But sometimes, despite the best of intentions, such intervention can become excessive, and do more damage than the market failures and shortfalls it is meant to address.

Prosperity and/or equality

Economics is not science. But perhaps the nearest thing to an empirical law that we have yet discovered is that centralised, collectively controlled economies don't work well: they make people poor and miserable. China's recent success has occurred not because it is still communist, but because since Deng Xiaoping it has been allowing markets to develop.

As wealth management strategists, perhaps “we would say that, wouldn't we”. But the evidence is compelling. If anything, we are understating things: see Walter Scheidel's The Great Leveller for a reminder of the historical circumstances that have delivered greater equality. The collectivist experiment has been run many times: the results are always the same.

Unfettered free enterprise, as noted above, also does damage - it is arbitrary and unfair. But such extreme libertarian experiments have been fewer in number, and humanitarian damage has been smaller (particularly if you think poverty matters more than inequality).

Despite this painful history, the blogosphere and bookshops are newly full of fashionable critiques of capitalism, and urgent demands for alternatives. But they assume a historical determinism which clearly doesn't exist, or an altered human nature, one in which self-interest doesn't play an important role.

Self-interest is not a virtue, but it often works - unplanned, and paradoxically - to our collective advantage. Anyone who has worked in a group context, or read modern history, knows that individuals' incentives and appetites matter.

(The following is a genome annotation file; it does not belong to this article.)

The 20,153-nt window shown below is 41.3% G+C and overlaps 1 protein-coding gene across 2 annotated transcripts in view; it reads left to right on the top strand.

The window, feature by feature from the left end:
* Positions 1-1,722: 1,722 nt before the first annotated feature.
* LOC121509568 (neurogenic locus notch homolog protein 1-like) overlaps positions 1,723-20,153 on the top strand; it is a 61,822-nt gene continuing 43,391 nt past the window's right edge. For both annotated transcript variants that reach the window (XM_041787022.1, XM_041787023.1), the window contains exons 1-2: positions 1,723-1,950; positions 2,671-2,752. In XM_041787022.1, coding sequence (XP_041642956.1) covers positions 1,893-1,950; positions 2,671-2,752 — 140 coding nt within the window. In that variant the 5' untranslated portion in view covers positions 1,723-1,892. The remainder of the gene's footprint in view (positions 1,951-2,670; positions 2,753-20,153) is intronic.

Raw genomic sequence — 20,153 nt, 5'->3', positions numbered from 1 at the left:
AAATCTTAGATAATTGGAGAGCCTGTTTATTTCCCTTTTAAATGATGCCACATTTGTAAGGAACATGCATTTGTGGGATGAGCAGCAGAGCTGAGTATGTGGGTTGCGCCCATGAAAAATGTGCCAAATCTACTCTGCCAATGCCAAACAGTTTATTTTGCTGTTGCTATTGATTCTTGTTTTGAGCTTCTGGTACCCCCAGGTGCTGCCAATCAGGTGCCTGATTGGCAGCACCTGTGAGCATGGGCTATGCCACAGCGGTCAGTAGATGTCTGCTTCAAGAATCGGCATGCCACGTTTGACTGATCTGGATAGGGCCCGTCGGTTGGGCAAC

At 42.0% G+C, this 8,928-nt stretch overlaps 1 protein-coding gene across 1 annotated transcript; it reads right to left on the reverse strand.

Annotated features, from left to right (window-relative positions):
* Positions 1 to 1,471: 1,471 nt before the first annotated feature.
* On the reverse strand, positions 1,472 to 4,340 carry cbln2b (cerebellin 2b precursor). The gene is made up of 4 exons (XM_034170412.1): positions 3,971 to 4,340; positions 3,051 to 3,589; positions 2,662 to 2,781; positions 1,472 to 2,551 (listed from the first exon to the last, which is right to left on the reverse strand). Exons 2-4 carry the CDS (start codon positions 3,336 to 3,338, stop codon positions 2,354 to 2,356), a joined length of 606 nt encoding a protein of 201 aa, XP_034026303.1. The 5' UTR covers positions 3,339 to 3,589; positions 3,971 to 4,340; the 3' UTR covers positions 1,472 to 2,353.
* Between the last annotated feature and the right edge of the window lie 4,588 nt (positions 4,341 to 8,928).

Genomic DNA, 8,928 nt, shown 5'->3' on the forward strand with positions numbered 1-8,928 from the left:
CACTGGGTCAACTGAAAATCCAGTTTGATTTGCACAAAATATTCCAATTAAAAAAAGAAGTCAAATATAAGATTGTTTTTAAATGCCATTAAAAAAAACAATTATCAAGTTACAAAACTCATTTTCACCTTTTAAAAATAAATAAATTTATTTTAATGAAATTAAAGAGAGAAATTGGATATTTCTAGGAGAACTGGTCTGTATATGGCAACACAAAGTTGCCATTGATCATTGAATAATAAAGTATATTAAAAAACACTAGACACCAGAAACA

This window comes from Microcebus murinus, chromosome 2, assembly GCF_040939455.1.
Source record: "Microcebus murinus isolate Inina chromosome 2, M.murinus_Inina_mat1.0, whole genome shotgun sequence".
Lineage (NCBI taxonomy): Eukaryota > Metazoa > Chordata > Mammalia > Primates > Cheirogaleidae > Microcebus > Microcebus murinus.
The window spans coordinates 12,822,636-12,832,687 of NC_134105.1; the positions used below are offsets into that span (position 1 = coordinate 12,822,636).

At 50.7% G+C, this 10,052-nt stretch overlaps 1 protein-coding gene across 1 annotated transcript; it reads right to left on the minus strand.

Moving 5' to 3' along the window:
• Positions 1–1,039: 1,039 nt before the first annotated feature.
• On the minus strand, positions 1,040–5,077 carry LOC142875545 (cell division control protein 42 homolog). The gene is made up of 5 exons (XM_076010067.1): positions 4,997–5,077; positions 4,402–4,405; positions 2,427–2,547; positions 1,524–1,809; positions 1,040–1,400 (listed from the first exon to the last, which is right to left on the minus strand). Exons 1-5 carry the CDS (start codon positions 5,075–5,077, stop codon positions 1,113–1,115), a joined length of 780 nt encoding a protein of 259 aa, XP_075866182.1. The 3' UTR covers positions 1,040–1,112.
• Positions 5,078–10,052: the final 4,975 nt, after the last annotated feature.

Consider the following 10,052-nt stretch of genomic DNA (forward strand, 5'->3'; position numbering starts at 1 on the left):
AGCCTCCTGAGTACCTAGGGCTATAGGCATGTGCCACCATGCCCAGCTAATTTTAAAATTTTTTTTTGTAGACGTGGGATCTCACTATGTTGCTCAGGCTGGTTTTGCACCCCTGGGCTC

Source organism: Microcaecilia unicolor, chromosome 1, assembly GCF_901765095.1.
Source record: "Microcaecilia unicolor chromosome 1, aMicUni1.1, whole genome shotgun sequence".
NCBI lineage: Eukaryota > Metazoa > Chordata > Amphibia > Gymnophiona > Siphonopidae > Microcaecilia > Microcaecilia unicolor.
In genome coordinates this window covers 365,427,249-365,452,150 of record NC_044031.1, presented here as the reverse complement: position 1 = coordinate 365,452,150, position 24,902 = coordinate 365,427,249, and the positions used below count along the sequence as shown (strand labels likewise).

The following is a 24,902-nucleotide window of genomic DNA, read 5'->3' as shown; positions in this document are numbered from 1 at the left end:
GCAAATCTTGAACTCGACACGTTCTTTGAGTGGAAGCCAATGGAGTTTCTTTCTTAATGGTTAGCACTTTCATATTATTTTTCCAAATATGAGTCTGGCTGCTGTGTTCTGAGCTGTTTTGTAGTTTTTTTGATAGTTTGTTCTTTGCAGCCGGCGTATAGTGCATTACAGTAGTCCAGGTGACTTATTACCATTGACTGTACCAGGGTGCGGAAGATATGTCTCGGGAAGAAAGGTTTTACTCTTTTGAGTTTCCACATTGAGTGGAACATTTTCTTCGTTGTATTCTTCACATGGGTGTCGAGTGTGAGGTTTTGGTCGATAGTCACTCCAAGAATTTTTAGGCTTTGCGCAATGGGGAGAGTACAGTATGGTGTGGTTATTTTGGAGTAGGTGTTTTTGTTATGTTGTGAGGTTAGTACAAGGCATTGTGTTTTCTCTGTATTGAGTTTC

It is a fact of life: an economy without self-interest is no more imaginable than a physical world without gravity.

Acceptance - not veneration - of self-interest is the core of capitalism. And there is no alternative 'system' any more than there is an alternative to gravity. The point is the extent to which we try to use it to our advantage.

UK in the spotlight

Figure 4 judgementally places the big economies on a collectivist-individualist spectrum. Despite China's reforms, it remains by far the most centralised big economy (as events in Hong Kong perhaps remind us). Towards the other end of the scale, few of us might be able to name a Swiss politician, testimony to that country's tradition of small government.

November 2019 Market Perspective: Figure 4

Click the image to enlarge

In their different ways, the positions of the US and the UK on this spectrum are centre-stage currently. The US is by far the most important for global portfolios, but it is the UK where an election is now closest and where the opposition seems most determined to make significant changes.